Anti-Smoking Advocates Hope Illinois Law Will Lead To Changes In Wisconsin

Illinois' 'Tobacco 21' Law Takes Effect July 1

Newport, cigarettes, racial disparity
Bobby Caina Calvan/AP Photo

Anti-smoking advocates in Wisconsin said they hope a new law in Illinois will spur more public debate about this state’s policies.

Illinois Gov. J.B. Pritzker signed a measure Sunday that sets the legal age for tobacco and e-cigarette sales at 21, effective July 1. Illinois is the eighth state in the nation to pass what’s known as a “Tobacco 21” law.

Wisconsin anti-smoking groups have said a similar law in this state would stop young would-be smokers and save lives.

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But Ginny Chadwick, of the Preventing Tobacco Addiction Foundation, said Tobacco 21 movements usually start at the city and town level before there’s statewide action, and that’s unlikely to happen here.

“Wisconsin is one of the states that is preempted from working at a local level,” Chadwick said. “They’re not going to have local policies first to help pave the way.”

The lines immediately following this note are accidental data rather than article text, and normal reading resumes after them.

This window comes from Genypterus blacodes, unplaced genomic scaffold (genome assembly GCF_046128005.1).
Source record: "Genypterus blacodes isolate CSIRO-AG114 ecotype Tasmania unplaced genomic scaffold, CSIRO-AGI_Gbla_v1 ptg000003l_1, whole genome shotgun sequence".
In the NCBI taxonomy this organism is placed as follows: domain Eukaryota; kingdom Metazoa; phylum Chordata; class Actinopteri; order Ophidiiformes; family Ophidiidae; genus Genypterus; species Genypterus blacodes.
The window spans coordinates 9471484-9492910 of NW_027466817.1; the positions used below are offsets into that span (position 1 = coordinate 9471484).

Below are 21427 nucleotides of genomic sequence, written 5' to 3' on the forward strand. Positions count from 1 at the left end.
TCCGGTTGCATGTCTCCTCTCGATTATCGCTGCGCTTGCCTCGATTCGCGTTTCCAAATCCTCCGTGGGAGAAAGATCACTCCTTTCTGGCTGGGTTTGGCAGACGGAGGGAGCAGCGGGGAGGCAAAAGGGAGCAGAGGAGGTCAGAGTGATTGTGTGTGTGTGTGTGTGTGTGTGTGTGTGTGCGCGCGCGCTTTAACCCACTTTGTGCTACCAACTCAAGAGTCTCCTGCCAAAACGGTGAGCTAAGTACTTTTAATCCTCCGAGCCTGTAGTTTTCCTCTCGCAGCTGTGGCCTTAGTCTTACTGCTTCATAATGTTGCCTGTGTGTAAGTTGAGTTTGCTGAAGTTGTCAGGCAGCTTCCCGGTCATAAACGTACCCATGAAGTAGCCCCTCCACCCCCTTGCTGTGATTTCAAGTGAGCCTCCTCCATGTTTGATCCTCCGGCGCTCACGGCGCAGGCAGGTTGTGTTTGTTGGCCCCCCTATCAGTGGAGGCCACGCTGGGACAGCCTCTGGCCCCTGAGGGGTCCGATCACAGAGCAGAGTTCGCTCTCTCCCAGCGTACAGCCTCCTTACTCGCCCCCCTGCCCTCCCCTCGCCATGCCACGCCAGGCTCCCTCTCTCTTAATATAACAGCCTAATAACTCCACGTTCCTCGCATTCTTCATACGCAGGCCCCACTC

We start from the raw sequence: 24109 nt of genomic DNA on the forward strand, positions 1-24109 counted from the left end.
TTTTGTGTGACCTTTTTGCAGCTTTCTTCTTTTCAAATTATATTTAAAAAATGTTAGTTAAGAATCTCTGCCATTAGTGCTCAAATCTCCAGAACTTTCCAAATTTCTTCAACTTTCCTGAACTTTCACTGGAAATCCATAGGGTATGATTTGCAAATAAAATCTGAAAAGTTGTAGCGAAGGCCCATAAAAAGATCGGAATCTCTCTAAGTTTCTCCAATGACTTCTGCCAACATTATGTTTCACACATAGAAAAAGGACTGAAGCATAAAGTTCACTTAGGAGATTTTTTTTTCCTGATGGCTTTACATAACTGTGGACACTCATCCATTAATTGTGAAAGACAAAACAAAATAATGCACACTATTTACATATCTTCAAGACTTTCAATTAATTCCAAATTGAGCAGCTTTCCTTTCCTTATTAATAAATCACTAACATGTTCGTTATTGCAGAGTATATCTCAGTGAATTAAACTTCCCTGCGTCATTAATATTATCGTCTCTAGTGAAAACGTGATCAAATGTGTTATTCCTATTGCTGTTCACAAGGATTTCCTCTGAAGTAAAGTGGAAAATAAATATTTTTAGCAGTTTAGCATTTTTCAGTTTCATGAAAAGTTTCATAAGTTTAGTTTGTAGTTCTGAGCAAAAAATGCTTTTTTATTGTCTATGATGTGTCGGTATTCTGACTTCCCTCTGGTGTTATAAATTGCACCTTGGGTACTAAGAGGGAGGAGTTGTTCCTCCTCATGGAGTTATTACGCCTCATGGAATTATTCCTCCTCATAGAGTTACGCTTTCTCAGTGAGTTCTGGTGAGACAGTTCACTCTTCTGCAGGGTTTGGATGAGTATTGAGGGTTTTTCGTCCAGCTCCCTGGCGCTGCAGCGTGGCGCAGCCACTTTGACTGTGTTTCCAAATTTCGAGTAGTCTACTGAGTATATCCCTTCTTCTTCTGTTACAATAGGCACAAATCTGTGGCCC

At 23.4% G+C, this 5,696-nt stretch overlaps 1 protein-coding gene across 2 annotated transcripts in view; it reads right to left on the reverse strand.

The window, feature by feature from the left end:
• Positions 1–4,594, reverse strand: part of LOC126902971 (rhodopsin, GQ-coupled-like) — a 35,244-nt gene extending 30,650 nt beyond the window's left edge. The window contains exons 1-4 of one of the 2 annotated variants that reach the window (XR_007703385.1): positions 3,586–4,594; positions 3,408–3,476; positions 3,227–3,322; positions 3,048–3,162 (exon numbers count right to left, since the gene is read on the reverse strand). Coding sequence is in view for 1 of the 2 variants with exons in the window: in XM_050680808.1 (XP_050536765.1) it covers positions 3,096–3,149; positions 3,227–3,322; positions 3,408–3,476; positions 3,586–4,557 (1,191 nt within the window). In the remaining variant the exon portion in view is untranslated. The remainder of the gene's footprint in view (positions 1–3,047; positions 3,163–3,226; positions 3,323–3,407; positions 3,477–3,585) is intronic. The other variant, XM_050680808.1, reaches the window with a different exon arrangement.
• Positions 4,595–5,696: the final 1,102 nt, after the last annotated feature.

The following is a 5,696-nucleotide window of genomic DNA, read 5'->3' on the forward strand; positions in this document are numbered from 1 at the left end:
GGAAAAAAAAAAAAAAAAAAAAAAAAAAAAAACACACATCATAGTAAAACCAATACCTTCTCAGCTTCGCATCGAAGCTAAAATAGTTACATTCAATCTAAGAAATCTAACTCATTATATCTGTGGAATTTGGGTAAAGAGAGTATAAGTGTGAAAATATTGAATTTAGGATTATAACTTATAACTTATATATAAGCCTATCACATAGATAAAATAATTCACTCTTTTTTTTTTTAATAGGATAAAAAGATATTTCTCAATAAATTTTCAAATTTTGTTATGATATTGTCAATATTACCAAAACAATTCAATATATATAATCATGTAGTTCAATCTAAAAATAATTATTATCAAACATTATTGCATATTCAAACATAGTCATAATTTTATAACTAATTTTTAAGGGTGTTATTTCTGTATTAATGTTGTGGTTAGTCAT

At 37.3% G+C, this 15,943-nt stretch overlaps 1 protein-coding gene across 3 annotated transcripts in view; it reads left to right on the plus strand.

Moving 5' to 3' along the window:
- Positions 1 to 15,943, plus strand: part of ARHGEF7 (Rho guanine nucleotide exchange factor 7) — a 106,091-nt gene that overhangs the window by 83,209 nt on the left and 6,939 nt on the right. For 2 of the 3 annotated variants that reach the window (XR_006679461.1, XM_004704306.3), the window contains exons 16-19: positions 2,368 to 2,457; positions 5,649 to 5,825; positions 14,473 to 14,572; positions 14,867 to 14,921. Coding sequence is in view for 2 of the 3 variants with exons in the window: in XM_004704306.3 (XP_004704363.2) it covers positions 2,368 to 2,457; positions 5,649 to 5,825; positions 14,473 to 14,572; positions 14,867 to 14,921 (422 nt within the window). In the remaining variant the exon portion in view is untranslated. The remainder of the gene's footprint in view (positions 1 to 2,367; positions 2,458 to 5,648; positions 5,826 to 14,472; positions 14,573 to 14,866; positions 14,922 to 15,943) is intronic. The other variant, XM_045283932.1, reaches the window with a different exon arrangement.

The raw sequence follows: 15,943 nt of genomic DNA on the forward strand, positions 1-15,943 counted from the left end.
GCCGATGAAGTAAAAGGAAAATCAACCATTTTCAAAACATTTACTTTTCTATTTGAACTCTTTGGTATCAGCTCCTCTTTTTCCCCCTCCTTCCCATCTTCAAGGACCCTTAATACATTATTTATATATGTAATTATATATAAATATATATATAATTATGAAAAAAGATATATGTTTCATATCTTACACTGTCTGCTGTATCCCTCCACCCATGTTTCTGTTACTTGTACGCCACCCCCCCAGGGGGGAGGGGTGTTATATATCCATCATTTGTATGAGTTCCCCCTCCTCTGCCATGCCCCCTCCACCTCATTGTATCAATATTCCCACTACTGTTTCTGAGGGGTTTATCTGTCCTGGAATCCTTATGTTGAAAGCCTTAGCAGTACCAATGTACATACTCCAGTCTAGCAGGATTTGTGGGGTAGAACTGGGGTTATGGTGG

A search of the Legislature’s bill-tracking website shows no legislation calling for raising Wisconsin’s minimum age for tobacco sales to 21 in the current session.

Opponents of the law said it could spur sales of tobacco products in neighboring states where the minimum age is still 18.

Wisconsin could see some cross-border sales, according to Holly Jarman, an assistant professor at the University of Michigan School of Public Health.

She said while some people will likely cross into Wisconsin to purchase cigarettes that they can’t legally obtain in Illinois, it probably won’t be widespread.

“We know that people will do that in order to do things like avoid higher tobacco taxes,” Jarman said. “But there is a limit to how far people will drive to go get a tobacco product.”

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